The most enjoyable trails to use are those that celebrate the natural landscapes and native environments traversed by the off-road trail. This is one of the most popular reasons outdoor advocates choose to use off-road, shared-use trails. Trails should have rhythm and syncopation, and flow within their surroundings so that they captivate users. Trails should follow the natural contours of the land and take advantage of native landscape features such as water, groupings of vegetation, scenic views, and interestingly built features.

Integrating Trails into the Built Environment

Trails should also celebrate the built landscapes they traverse. Often we try to hide viewsheds deemed unpleasant. This may not always be a good idea. Since trails are designed to be used by people, it is much better to keep viewsheds open. Trails through urban landscapes provide an opportunity to interpret the surrounding environment. Great care must also be taken to successfully fit a new trail into the urban fabric. For example, the conversion of abandoned railroad corridors has been the greatest resource for new urban trails in the past 20 years. It presents challenges for trail designers because these corridors supported a different type of transportation activity. Creating new intersections between roads and converted rail-trails is the greatest challenge for these urban trails. It is important that intersections be designed to clearly determine who has the right-of-way. Intersections should also be very clearly marked for all groups to delineate crossing zones for trail users. Pavement markings, signs, lighting, and textured pavement can all be used to make intersections safer.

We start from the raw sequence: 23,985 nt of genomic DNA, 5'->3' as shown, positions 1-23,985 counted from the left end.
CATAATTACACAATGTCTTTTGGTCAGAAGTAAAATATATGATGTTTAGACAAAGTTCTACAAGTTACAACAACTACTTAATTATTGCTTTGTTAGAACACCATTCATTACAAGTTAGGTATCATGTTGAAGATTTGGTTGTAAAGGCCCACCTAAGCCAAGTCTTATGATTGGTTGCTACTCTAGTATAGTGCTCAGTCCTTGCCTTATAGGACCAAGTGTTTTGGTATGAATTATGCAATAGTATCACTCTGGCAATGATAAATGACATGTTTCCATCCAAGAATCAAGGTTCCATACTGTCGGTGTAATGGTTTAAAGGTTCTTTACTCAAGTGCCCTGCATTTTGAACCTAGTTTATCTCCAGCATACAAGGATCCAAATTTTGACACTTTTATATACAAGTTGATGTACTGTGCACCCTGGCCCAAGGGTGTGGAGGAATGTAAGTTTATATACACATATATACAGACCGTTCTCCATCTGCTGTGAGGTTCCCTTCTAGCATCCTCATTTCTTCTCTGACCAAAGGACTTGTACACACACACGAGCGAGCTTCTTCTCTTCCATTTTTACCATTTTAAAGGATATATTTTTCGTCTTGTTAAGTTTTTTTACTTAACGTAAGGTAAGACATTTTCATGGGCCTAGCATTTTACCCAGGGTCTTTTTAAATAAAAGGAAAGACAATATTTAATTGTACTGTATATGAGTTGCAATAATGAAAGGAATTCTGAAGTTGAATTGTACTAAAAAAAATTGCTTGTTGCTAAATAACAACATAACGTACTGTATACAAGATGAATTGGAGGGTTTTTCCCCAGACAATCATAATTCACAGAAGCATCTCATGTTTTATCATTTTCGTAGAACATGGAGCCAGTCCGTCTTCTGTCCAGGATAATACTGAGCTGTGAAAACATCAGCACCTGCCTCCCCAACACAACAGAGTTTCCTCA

The Importance of Public Input

Incorporating public input into the design of a trail is one of the most important steps in the process. Landowners who are adjacent to trail corridors should always be included in the design process. Finding the most appropriate method for involving the public in the design of a trail is important. A list of involvement techniques is provided below:

Meet with individuals

One-on-one meetings are the best way to approach people who might have opposition to a proposed trail. These meetings offer opportunity to calmly discuss alternatives, as well as specific needs.

Citizen advisory committees

It may be advantageous to convene a group of citizens to help decide elements of the trail design. This can create community buy-in and advocacy for the project. Be certain to have balance on this committee among user groups, as well as advocates and possible opponents.

Public workshops

Perhaps the best method for soliciting input is to invite the public to attend an open house or trail workshop. These meetings can be held during the week or on a Saturday. Provide opportunities for attendees to write on trail design maps and participate in other elements of the design process.

Public hearings

Some local governments may require a formal public hearing or presentation to an elected council or board. These official meetings are important to providing legal foundation for future trail development.

Public survey

It is also advisable to conduct a public survey, either an opinion poll or a statistically valid survey, to better understand interest and level of support for the trail project.

All public input should be recorded and made part of a permanent record with respect to the final design for the trail.

Conclusion and Recommendations

Good trail design is influenced by many factors. This paper has defined the most important components of good design. Within the context of our modern world, trail development is actually a fairly complex undertaking. It requires that we understand the opportunities and constraints of the natural and human-made environments and that we account for the diverse interests of trail users. Defining a logical process for planning and designing every trail is one way to ensure that all factors influencing trail development, function, and safe shared use, have been appropriately addressed and resolved.



Charles A. Flink, FASLA, RLA
Greenways Incorporated
5850 Fayetteville Road, Suite 211
Durham, NC 27713
(919) 484-8448 (voice)
(919) 484-3003 (fax)